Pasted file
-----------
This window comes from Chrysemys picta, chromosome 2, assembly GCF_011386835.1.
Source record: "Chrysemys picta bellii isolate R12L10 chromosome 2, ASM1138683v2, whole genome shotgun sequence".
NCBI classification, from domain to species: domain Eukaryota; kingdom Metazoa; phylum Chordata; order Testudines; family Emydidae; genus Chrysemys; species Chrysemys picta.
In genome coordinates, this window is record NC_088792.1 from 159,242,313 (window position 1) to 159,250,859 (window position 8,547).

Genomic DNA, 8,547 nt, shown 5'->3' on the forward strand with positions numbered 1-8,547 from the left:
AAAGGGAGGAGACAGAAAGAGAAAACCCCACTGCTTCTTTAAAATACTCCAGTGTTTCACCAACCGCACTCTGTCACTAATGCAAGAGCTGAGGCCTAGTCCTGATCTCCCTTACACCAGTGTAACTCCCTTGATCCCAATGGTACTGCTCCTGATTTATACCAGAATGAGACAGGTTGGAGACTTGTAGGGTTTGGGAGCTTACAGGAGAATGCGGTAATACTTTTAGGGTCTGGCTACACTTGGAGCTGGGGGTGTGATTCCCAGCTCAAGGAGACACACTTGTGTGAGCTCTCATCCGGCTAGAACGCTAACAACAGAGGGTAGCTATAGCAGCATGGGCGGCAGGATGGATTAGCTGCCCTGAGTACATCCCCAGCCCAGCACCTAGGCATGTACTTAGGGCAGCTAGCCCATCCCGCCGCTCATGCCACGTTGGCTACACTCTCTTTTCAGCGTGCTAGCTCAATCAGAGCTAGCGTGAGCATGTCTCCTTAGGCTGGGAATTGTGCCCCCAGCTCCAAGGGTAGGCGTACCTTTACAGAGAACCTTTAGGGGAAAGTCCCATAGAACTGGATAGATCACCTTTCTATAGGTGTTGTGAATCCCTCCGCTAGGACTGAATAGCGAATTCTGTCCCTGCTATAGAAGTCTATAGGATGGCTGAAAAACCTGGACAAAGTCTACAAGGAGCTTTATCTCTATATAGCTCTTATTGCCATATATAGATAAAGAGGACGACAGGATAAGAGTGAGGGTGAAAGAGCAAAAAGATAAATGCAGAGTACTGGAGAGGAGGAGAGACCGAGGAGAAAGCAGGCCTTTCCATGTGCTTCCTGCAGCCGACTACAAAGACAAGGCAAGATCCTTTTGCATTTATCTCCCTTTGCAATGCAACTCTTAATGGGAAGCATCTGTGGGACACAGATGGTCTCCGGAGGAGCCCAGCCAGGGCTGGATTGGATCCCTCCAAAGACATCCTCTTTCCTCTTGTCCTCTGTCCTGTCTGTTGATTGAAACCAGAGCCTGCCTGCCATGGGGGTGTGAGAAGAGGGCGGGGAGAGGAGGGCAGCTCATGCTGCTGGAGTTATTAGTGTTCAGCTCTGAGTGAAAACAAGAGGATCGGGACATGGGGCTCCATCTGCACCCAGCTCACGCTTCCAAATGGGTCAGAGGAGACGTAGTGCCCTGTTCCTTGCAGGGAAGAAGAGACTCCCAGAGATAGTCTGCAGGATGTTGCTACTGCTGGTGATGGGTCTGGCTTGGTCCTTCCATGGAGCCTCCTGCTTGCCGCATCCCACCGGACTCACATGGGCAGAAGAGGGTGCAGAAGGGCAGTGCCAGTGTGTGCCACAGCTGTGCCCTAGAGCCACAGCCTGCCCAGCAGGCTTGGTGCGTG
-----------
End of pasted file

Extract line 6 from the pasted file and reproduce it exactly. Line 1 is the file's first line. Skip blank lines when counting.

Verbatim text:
AAAGGGAGGAGACAGAAAGAGAAAACCCCACTGCTTCTTTAAAATACTCCAGTGTTTCACCAACCGCACTCTGTCACTAATGCAAGAGCTGAGGCCTAGTCCTGATCTCCCTTACACCAGTGTAACTCCCTTGATCCCAATGGTACTGCTCCTGATTTATACCAGAATGAGACAGGTTGGAGACTTGTAGGGTTTGGGAGCTTACAGGAGAATGCGGTAATACTTTTAGGGTCTGGCTACACTTGGAGCTGGGGGTGTGATTCCCAGCTCAAGGAGACACACTTGTGTGAGCTCTCATCCGGCTAGAACGCTAACAACAGAGGGTAGCTATAGCAGCATGGGCGGCAGGATGGATTAGCTGCCCTGAGTACATCCCCAGCCCAGCACCTAGGCATGTACTTAGGGCAGCTAGCCCATCCCGCCGCTCATGCCACGTTGGCTACACTCTCTTTTCAGCGTGCTAGCTCAATCAGAGCTAGCGTGAGCATGTCTCCTTAGGCTGGGAATTGTGCCCCCAGCTCCAAGGGTAGGCGTACCTTTACAGAGAACCTTTAGGGGAAAGTCCCATAGAACTGGATAGATCACCTTTCTATAGGTGTTGTGAATCCCTCCGCTAGGACTGAATAGCGAATTCTGTCCCTGCTATAGAAGTCTATAGGATGGCTGAAAAACCTGGACAAAGTCTACAAGGAGCTTTATCTCTATATAGCTCTTATTGCCATATATAGATAAAGAGGACGACAGGATAAGAGTGAGGGTGAAAGAGCAAAAAGATAAATGCAGAGTACTGGAGAGGAGGAGAGACCGAGGAGAAAGCAGGCCTTTCCATGTGCTTCCTGCAGCCGACTACAAAGACAAGGCAAGATCCTTTTGCATTTATCTCCCTTTGCAATGCAACTCTTAATGGGAAGCATCTGTGGGACACAGATGGTCTCCGGAGGAGCCCAGCCAGGGCTGGATTGGATCCCTCCAAAGACATCCTCTTTCCTCTTGTCCTCTGTCCTGTCTGTTGATTGAAACCAGAGCCTGCCTGCCATGGGGGTGTGAGAAGAGGGCGGGGAGAGGAGGGCAGCTCATGCTGCTGGAGTTATTAGTGTTCAGCTCTGAGTGAAAACAAGAGGATCGGGACATGGGGCTCCATCTGCACCCAGCTCACGCTTCCAAATGGGTCAGAGGAGACGTAGTGCCCTGTTCCTTGCAGGGAAGAAGAGACTCCCAGAGATAGTCTGCAGGATGTTGCTACTGCTGGTGATGGGTCTGGCTTGGTCCTTCCATGGAGCCTCCTGCTTGCCGCATCCCACCGGACTCACATGGGCAGAAGAGGGTGCAGAAGGGCAGTGCCAGTGTGTGCCACAGCTGTGCCCTAGAGCCACAGCCTGCCCAGCAGGCTTGGTGCGTG